- As part of our pre-launch, Bill is writing a series of China-related articles for Inside Climate News, the environmental New Media site that won the Pulitzer. His first installment, which covered China’s blueprint to erect massive coal plants that could throw climate change over the edge, was popular to put it mildly. Here’s a little leg:

China is erecting huge industrial complexes in remote areas to convert coal to synthetic fuel that could make the air in its megacities cleaner. But the complexes use so much energy that the carbon footprint of the fuel is almost double that of conventional coal and oil, spelling disaster for earth’s climate, a growing chorus of scientists is warning. Efforts by China to develop so-called “coal bases” in its far-flung regions have received scant attention beyond the trade press, but scientists watching the effort say it could cause climate damage that eclipses worldwide climate protection efforts. The facilities, which resemble oil refineries, use coal to make liquid fuels, chemicals, power and “syngas,” which is like natural gas but extracted from coal. The fuels and electricity are then transported to China’s big cities to be burned in power plants, factories and cars. Currently 16 coal base sites are being built and many are operational. One being constructed in Inner Mongolia will eventually occupy nearly 400 square miles—almost the size of the sprawling city of Los Angeles …

- Don’t blame the aliens for this one – a radiation leak in New Mexico. From the L.A. Times:

The Energy Department suspended normal operations for a fourth day at its New Mexico burial site for defense nuclear waste after a radiation leak inside salt tunnels where the material is buried. Officials at the site, known as the Waste Isolation Pilot Plant, or WIPP, activated air filters as a precaution and barred personnel from entering the 2,150-foot-deep repository as they investigate what caused the leak. Radiation sensors sounded alarms at 11:30 p.m. Friday, when no workers were in the underground portions of the plant. Officials at the site discounted any effect on human health, saying no radiation escaped to the surface. But they said little about the extent of the problem or how it could be cleaned up.”Officials at WIPP continue to monitor the situation,” spokeswoman Deb Gill said. “We are emphasizing there is no threat to human health and the environment. How long the repository would be closed and the effects on the defense nuclear cleanup program were unclear …

- Drought solution or bank buster, desalinization is not some ivory tower concoction. It may be how we survive climate change. From NBC News

Besieged by drought and desperate for new sources of water, California towns are ramping up plans to convert salty ocean water into drinking water to quench their long-term thirst. The plants that carry out the high-tech “desalination” process can cost hundreds of millions of dollars, but there may be few other choices for the parched state. Where the Pacific Ocean spills into the Agua Hedionda Lagoon in Carlsbad, Calif., construction is 25 percent complete on a $1 billion project to wring 50 million gallons of freshwater a day from the sea and pour it into a water system that serves 3.1 million people. Desalination was a dreamy fiction during the California Water Wars of the early 20th century that inspired the classic 1974 movie “Chinatown.” In the 1980s, however, the process of forcing seawater through reverse osmosis membranes to filter out salt and other impurities became a reliable, even essential, tool in regions of the world desperate for water. The process, however, is energy intensive and thus expensive, making it practical only in places where energy is cheap, such as the oil-rich Middle East. But recent technological advances in membrane materials and energy recovery systems have about halved the energy requirements for desalination, giving the once cost-prohibitive technology a fresh appeal in a state gripped with fear that it may be in the early stages of a decades-long mega-drought. ”I think it will turn out that it is very affordable compared to not having the water here in Southern California, particularly with the drought that we are facing and the fact that the governor has just cut off the flow of water from north to south in the aqueduct, the State Water Project,” Randy Truby, the comptroller for the International Desalination Association, an industry advocate, told NBC News. The multibillion dollar State Water Project is a complex conveyance system that brings water from the wetter northern part of the state to farms, industry, and people in the thirsty south. In times of drought, such as now, banking on that water is a risky bet …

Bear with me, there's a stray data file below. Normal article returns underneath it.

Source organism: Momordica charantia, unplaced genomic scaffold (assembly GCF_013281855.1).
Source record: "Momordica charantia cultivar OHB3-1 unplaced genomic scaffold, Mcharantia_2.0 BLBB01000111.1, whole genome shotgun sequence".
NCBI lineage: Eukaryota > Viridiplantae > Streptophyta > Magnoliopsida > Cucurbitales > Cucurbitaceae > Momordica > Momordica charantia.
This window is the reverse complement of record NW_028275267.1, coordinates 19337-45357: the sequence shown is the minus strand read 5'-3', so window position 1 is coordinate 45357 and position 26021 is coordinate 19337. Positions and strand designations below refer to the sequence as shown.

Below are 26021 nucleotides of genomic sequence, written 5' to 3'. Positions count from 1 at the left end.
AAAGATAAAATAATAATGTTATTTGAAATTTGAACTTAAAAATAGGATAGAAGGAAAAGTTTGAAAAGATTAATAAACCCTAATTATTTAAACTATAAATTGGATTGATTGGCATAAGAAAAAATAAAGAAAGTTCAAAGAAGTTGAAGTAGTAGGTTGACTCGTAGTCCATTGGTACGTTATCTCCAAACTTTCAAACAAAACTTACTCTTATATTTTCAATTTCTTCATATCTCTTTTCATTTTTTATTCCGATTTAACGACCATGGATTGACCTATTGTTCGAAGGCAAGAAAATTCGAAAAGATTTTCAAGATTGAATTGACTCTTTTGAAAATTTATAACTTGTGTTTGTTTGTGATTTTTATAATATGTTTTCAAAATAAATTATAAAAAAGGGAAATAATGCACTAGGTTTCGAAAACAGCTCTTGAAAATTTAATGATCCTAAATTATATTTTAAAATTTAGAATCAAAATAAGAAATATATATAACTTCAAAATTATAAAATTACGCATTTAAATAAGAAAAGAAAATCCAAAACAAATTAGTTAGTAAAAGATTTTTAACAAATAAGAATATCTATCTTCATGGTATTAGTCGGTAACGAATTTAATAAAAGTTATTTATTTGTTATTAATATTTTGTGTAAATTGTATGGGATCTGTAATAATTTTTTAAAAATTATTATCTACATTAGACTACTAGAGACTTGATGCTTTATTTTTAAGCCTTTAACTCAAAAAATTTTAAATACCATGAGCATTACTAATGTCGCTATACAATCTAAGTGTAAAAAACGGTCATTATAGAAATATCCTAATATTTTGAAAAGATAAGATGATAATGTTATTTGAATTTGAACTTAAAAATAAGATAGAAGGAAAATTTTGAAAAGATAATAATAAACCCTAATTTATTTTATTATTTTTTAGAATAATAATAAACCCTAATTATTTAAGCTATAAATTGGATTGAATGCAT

Here we are, Bill and Chip, on China’s version of CNN International, CCTV America, comparing air pollution crises in L.A and the Far East. Our Smogtown sequel to be published later this year!

Sunday, January 12th, 2014

A long-overdue post between book deadlines – Happy 2013, where we hope to see more green than red ink and brown skies. Stay tuned for big news from the authors of Smogtown: the Lung-Burning History of Pollution in Los Angeles